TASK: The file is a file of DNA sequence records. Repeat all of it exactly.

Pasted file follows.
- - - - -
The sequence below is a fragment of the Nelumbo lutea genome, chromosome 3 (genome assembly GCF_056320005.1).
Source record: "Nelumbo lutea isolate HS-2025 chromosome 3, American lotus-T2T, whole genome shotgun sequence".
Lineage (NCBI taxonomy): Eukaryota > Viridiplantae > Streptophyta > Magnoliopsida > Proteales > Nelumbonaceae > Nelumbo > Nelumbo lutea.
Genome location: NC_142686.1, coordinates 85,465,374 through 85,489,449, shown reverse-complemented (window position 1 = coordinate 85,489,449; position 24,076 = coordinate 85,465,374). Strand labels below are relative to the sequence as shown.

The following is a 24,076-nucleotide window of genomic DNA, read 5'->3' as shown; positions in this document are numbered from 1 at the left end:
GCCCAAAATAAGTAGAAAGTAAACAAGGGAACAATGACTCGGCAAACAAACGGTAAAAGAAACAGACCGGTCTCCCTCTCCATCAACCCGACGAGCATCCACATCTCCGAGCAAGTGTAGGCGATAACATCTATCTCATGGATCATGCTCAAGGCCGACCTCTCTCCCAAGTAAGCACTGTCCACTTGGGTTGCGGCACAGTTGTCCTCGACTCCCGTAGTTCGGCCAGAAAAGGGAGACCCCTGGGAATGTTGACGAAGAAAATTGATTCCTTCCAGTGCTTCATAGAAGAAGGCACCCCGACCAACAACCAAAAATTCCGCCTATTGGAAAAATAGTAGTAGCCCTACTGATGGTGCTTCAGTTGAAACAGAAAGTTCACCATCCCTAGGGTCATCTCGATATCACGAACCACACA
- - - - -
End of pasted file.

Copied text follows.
The sequence below is a fragment of the Nelumbo lutea genome, chromosome 3 (genome assembly GCF_056320005.1).
Source record: "Nelumbo lutea isolate HS-2025 chromosome 3, American lotus-T2T, whole genome shotgun sequence".
Lineage (NCBI taxonomy): Eukaryota > Viridiplantae > Streptophyta > Magnoliopsida > Proteales > Nelumbonaceae > Nelumbo > Nelumbo lutea.
Genome location: NC_142686.1, coordinates 85,465,374 through 85,489,449, shown reverse-complemented (window position 1 = coordinate 85,489,449; position 24,076 = coordinate 85,465,374). Strand labels below are relative to the sequence as shown.

The following is a 24,076-nucleotide window of genomic DNA, read 5'->3' as shown; positions in this document are numbered from 1 at the left end:
GCCCAAAATAAGTAGAAAGTAAACAAGGGAACAATGACTCGGCAAACAAACGGTAAAAGAAACAGACCGGTCTCCCTCTCCATCAACCCGACGAGCATCCACATCTCCGAGCAAGTGTAGGCGATAACATCTATCTCATGGATCATGCTCAAGGCCGACCTCTCTCCCAAGTAAGCACTGTCCACTTGGGTTGCGGCACAGTTGTCCTCGACTCCCGTAGTTCGGCCAGAAAAGGGAGACCCCTGGGAATGTTGACGAAGAAAATTGATTCCTTCCAGTGCTTCATAGAAGAAGGCACCCCGACCAACAACCAAAAATTCCGCCTATTGGAAAAATAGTAGTAGCCCTACTGATGGTGCTTCAGTTGAAACAGAAAGTTCACCATCCCTAGGGTCATCTCGATATCACGAACCACACA